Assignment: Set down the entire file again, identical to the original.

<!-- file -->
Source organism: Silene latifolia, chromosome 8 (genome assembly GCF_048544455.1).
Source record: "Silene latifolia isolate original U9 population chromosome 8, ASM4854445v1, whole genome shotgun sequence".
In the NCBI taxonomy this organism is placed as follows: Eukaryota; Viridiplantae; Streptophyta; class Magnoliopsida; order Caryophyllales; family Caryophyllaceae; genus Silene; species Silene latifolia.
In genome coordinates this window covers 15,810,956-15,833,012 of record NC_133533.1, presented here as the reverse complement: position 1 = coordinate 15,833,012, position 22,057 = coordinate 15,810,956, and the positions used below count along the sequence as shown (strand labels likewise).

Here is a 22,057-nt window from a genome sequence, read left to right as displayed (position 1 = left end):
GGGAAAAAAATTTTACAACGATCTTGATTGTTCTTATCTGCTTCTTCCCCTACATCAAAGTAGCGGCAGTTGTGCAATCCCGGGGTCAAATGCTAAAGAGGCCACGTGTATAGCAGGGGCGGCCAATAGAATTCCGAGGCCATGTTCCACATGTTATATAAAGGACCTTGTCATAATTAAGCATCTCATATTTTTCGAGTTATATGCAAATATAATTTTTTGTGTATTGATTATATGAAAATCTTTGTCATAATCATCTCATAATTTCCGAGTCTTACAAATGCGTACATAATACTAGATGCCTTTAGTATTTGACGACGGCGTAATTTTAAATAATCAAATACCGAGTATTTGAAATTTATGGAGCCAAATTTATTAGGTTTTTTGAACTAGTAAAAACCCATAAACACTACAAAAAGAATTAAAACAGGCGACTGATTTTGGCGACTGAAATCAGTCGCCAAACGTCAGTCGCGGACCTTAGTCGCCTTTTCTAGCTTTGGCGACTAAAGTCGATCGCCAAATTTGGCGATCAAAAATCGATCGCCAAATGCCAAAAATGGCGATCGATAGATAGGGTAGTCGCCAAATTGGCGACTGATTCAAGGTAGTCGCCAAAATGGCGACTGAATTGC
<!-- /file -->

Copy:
Source organism: Silene latifolia, chromosome 8 (genome assembly GCF_048544455.1).
Source record: "Silene latifolia isolate original U9 population chromosome 8, ASM4854445v1, whole genome shotgun sequence".
In the NCBI taxonomy this organism is placed as follows: Eukaryota; Viridiplantae; Streptophyta; class Magnoliopsida; order Caryophyllales; family Caryophyllaceae; genus Silene; species Silene latifolia.
In genome coordinates this window covers 15,810,956-15,833,012 of record NC_133533.1, presented here as the reverse complement: position 1 = coordinate 15,833,012, position 22,057 = coordinate 15,810,956, and the positions used below count along the sequence as shown (strand labels likewise).

Here is a 22,057-nt window from a genome sequence, read left to right as displayed (position 1 = left end):
GGGAAAAAAATTTTACAACGATCTTGATTGTTCTTATCTGCTTCTTCCCCTACATCAAAGTAGCGGCAGTTGTGCAATCCCGGGGTCAAATGCTAAAGAGGCCACGTGTATAGCAGGGGCGGCCAATAGAATTCCGAGGCCATGTTCCACATGTTATATAAAGGACCTTGTCATAATTAAGCATCTCATATTTTTCGAGTTATATGCAAATATAATTTTTTGTGTATTGATTATATGAAAATCTTTGTCATAATCATCTCATAATTTCCGAGTCTTACAAATGCGTACATAATACTAGATGCCTTTAGTATTTGACGACGGCGTAATTTTAAATAATCAAATACCGAGTATTTGAAATTTATGGAGCCAAATTTATTAGGTTTTTTGAACTAGTAAAAACCCATAAACACTACAAAAAGAATTAAAACAGGCGACTGATTTTGGCGACTGAAATCAGTCGCCAAACGTCAGTCGCGGACCTTAGTCGCCTTTTCTAGCTTTGGCGACTAAAGTCGATCGCCAAATTTGGCGATCAAAAATCGATCGCCAAATGCCAAAAATGGCGATCGATAGATAGGGTAGTCGCCAAATTGGCGACTGATTCAAGGTAGTCGCCAAAATGGCGACTGAATTGC